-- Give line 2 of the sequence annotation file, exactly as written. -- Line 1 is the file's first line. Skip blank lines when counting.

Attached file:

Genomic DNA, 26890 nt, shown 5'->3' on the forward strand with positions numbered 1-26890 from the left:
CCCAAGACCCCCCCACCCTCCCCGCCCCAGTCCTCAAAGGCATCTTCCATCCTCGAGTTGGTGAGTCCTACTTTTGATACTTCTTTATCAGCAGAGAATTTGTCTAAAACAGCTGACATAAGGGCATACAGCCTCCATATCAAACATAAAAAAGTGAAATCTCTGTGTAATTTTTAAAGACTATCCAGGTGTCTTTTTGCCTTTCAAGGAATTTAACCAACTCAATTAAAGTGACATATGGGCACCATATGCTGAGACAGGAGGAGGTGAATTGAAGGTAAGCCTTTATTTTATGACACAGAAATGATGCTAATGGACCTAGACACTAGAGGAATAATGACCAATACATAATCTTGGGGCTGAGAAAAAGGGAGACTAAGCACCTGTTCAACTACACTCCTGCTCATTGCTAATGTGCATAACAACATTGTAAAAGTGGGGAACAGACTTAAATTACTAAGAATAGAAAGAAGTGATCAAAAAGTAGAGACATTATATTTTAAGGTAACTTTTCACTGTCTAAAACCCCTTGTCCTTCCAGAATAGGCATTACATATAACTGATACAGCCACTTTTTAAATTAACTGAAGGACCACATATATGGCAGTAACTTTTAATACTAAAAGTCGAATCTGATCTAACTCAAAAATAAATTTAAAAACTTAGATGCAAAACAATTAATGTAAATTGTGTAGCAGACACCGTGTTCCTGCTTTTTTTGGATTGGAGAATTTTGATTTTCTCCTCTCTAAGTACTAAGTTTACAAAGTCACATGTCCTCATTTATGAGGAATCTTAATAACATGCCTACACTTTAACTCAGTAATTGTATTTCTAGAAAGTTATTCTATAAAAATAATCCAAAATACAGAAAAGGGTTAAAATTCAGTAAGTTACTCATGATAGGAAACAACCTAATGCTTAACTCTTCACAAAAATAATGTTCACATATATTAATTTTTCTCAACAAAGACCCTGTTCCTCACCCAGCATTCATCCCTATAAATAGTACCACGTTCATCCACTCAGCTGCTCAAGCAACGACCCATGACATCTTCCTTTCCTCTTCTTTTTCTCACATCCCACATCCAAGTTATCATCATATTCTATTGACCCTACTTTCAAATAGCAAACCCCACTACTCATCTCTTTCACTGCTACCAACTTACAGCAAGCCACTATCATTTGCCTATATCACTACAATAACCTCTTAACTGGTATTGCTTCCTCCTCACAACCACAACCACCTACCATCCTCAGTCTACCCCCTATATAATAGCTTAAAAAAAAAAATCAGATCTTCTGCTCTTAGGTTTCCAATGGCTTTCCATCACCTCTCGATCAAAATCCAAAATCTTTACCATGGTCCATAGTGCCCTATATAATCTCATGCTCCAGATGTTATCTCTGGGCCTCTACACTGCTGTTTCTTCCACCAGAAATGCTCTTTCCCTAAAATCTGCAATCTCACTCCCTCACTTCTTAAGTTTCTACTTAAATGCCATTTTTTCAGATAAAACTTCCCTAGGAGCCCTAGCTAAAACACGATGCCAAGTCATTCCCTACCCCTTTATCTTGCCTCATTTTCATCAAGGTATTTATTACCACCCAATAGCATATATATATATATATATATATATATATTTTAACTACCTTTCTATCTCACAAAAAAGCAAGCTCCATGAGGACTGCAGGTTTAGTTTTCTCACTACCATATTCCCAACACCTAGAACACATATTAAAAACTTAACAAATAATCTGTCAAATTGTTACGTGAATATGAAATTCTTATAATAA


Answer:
CCCAAGACCCCCCCACCCTCCCCGCCCCAGTCCTCAAAGGCATCTTCCATCCTCGAGTTGGTGAGTCCTACTTTTGATACTTCTTTATCAGCAGAGAATTTGTCTAAAACAGCTGACATAAGGGCATACAGCCTCCATATCAAACATAAAAAAGTGAAATCTCTGTGTAATTTTTAAAGACTATCCAGGTGTCTTTTTGCCTTTCAAGGAATTTAACCAACTCAATTAAAGTGACATATGGGCACCATATGCTGAGACAGGAGGAGGTGAATTGAAGGTAAGCCTTTATTTTATGACACAGAAATGATGCTAATGGACCTAGACACTAGAGGAATAATGACCAATACATAATCTTGGGGCTGAGAAAAAGGGAGACTAAGCACCTGTTCAACTACACTCCTGCTCATTGCTAATGTGCATAACAACATTGTAAAAGTGGGGAACAGACTTAAATTACTAAGAATAGAAAGAAGTGATCAAAAAGTAGAGACATTATATTTTAAGGTAACTTTTCACTGTCTAAAACCCCTTGTCCTTCCAGAATAGGCATTACATATAACTGATACAGCCACTTTTTAAATTAACTGAAGGACCACATATATGGCAGTAACTTTTAATACTAAAAGTCGAATCTGATCTAACTCAAAAATAAATTTAAAAACTTAGATGCAAAACAATTAATGTAAATTGTGTAGCAGACACCGTGTTCCTGCTTTTTTTGGATTGGAGAATTTTGATTTTCTCCTCTCTAAGTACTAAGTTTACAAAGTCACATGTCCTCATTTATGAGGAATCTTAATAACATGCCTACACTTTAACTCAGTAATTGTATTTCTAGAAAGTTATTCTATAAAAATAATCCAAAATACAGAAAAGGGTTAAAATTCAGTAAGTTACTCATGATAGGAAACAACCTAATGCTTAACTCTTCACAAAAATAATGTTCACATATATTAATTTTTCTCAACAAAGACCCTGTTCCTCACCCAGCATTCATCCCTATAAATAGTACCACGTTCATCCACTCAGCTGCTCAAGCAACGACCCATGACATCTTCCTTTCCTCTTCTTTTTCTCACATCCCACATCCAAGTTATCATCATATTCTATTGACCCTACTTTCAAATAGCAAACCCCACTACTCATCTCTTTCACTGCTACCAACTTACAGCAAGCCACTATCATTTGCCTATATCACTACAATAACCTCTTAACTGGTATTGCTTCCTCCTCACAACCACAACCACCTACCATCCTCAGTCTACCCCCTATATAATAGCTTAAAAAAAAAAATCAGATCTTCTGCTCTTAGGTTTCCAATGGCTTTCCATCACCTCTCGATCAAAATCCAAAATCTTTACCATGGTCCATAGTGCCCTATATAATCTCATGCTCCAGATGTTATCTCTGGGCCTCTACACTGCTGTTTCTTCCACCAGAAATGCTCTTTCCCTAAAATCTGCAATCTCACTCCCTCACTTCTTAAGTTTCTACTTAAATGCCATTTTTTCAGATAAAACTTCCCTAGGAGCCCTAGCTAAAACACGATGCCAAGTCATTCCCTACCCCTTTATCTTGCCTCATTTTCATCAAGGTATTTATTACCACCCAATAGCATATATATATATATATATATATATATATTTTAACTACCTTTCTATCTCACAAAAAAGCAAGCTCCATGAGGACTGCAGGTTTAGTTTTCTCACTACCATATTCCCAACACCTAGAACACATATTAAAAACTTAACAAATAATCTGTCAAATTGTTACGTGAATATGAAATTCTTATAATAA